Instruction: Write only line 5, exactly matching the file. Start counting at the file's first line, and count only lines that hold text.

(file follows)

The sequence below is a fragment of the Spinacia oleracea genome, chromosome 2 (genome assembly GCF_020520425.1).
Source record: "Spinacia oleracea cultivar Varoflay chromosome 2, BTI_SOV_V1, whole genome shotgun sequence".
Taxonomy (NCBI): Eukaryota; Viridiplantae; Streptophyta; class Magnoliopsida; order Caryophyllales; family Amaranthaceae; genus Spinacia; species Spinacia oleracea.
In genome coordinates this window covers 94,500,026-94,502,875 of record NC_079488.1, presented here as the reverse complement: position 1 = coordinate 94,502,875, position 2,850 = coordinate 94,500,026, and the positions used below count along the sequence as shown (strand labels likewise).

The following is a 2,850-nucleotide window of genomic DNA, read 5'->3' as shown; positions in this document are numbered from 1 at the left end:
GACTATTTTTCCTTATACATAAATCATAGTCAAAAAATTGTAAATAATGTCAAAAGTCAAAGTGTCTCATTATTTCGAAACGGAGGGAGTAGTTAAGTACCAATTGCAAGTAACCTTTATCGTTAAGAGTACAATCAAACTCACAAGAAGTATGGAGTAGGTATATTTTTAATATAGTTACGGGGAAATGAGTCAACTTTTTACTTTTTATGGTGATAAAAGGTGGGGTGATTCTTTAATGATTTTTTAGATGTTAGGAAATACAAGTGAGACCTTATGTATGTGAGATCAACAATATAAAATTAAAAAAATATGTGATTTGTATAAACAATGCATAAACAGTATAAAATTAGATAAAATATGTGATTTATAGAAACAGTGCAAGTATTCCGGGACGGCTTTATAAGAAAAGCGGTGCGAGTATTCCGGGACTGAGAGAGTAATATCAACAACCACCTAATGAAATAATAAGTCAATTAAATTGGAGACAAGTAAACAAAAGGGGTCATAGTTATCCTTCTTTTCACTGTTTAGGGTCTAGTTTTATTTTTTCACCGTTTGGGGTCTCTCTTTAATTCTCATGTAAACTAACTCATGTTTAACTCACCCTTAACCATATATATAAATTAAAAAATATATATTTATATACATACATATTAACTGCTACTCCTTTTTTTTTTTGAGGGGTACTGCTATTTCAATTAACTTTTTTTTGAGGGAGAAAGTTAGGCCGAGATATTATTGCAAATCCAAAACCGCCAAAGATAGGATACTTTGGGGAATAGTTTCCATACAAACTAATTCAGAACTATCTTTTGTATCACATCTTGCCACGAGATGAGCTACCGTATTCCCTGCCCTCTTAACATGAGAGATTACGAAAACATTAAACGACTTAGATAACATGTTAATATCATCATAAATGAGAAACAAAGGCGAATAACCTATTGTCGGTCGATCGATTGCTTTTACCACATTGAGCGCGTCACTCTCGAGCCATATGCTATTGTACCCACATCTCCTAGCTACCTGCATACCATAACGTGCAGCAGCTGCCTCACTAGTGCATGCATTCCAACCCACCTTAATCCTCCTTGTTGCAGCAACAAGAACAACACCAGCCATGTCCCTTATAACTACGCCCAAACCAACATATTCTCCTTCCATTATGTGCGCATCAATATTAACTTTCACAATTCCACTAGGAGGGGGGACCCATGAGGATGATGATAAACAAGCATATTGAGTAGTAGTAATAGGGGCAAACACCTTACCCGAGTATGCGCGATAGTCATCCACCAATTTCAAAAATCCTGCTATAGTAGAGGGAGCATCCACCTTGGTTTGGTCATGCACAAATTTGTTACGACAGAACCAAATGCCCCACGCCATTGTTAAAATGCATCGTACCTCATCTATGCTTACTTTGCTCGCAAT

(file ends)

The following is a 2,850-nucleotide window of genomic DNA, read 5'->3' as shown; positions in this document are numbered from 1 at the left end: